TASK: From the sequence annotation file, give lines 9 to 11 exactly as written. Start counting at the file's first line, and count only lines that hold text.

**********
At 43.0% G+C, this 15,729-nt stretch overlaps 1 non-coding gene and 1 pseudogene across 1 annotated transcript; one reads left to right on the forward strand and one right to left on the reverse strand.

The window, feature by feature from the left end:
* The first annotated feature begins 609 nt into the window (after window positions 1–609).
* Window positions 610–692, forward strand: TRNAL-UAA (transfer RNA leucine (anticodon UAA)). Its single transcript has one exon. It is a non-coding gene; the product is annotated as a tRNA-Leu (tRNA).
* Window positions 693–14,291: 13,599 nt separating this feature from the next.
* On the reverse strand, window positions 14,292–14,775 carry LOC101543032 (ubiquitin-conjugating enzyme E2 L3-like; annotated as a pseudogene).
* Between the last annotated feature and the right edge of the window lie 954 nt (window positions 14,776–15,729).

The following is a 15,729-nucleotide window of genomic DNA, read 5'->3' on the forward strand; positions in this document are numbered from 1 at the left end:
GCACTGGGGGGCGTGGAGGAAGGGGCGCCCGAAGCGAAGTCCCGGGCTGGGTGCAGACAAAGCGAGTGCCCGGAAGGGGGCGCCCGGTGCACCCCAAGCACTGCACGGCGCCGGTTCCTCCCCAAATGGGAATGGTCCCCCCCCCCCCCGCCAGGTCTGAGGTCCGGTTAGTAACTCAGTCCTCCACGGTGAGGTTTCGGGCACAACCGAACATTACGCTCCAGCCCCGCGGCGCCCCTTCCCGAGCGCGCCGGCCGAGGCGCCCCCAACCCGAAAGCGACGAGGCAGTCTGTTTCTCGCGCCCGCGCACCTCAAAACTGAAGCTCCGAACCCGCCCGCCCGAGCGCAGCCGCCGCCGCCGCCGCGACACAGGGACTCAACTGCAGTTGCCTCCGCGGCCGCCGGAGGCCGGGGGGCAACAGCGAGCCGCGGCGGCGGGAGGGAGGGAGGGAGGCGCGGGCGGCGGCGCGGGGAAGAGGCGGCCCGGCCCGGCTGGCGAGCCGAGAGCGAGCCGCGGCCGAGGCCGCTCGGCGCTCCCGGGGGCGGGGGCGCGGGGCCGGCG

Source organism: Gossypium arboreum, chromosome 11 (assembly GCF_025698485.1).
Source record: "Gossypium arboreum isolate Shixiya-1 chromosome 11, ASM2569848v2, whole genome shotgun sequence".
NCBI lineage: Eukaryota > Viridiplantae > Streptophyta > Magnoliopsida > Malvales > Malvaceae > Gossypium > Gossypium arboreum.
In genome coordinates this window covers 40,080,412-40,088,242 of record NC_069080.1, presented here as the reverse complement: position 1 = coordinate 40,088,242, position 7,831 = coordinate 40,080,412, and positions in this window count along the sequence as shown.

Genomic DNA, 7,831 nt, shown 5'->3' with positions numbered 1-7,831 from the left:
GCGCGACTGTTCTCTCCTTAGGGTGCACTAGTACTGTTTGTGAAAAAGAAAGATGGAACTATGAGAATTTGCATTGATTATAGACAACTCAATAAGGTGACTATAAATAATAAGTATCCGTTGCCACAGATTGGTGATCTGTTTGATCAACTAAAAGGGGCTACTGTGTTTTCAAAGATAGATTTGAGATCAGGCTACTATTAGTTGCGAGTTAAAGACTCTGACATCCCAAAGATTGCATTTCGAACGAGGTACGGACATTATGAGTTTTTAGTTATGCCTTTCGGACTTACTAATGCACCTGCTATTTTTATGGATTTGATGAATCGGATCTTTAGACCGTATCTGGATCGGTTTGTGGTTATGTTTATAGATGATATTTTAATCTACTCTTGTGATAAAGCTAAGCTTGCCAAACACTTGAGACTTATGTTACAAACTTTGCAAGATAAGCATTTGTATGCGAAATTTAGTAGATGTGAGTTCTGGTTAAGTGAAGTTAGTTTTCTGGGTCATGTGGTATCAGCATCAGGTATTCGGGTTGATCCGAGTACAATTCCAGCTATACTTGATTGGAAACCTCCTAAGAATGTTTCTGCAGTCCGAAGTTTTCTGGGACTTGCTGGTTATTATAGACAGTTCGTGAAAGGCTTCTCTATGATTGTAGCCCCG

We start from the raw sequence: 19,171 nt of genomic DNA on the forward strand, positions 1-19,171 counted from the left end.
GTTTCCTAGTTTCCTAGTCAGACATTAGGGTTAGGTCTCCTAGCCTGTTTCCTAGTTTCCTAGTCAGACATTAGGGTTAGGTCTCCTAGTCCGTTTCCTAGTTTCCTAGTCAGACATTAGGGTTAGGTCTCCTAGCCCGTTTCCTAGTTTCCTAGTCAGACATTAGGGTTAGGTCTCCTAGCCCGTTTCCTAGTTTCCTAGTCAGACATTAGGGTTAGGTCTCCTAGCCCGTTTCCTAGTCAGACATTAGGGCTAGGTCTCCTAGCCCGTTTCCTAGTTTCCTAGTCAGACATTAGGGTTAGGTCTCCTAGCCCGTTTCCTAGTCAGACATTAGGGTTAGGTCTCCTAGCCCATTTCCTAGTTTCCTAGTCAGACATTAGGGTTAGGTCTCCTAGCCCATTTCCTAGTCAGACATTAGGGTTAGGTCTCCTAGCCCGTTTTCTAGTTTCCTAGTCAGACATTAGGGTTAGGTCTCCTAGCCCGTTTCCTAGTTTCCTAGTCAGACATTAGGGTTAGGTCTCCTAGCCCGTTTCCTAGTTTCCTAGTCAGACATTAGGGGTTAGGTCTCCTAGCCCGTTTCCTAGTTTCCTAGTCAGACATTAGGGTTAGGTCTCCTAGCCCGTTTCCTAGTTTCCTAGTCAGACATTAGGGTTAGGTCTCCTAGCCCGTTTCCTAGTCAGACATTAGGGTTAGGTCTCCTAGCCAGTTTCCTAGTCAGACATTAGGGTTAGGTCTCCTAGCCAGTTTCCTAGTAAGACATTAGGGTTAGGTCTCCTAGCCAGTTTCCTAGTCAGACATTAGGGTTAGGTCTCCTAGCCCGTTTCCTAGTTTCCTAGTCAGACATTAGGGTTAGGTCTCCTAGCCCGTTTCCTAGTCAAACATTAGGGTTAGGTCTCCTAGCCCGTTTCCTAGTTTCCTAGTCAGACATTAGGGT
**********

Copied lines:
GCACTGGGGGGCGTGGAGGAAGGGGCGCCCGAAGCGAAGTCCCGGGCTGGGTGCAGACAAAGCGAGTGCCCGGAAGGGGGCGCCCGGTGCACCCCAAGCACTGCACGGCGCCGGTTCCTCCCCAAATGGGAATGGTCCCCCCCCCCCCCGCCAGGTCTGAGGTCCGGTTAGTAACTCAGTCCTCCACGGTGAGGTTTCGGGCACAACCGAACATTACGCTCCAGCCCCGCGGCGCCCCTTCCCGAGCGCGCCGGCCGAGGCGCCCCCAACCCGAAAGCGACGAGGCAGTCTGTTTCTCGCGCCCGCGCACCTCAAAACTGAAGCTCCGAACCCGCCCGCCCGAGCGCAGCCGCCGCCGCCGCCGCGACACAGGGACTCAACTGCAGTTGCCTCCGCGGCCGCCGGAGGCCGGGGGGCAACAGCGAGCCGCGGCGGCGGGAGGGAGGGAGGGAGGCGCGGGCGGCGGCGCGGGGAAGAGGCGGCCCGGCCCGGCTGGCGAGCCGAGAGCGAGCCGCGGCCGAGGCCGCTCGGCGCTCCCGGGGGCGGGGGCGCGGGGCCGGCG

Source organism: Gossypium arboreum, chromosome 11 (assembly GCF_025698485.1).
Source record: "Gossypium arboreum isolate Shixiya-1 chromosome 11, ASM2569848v2, whole genome shotgun sequence".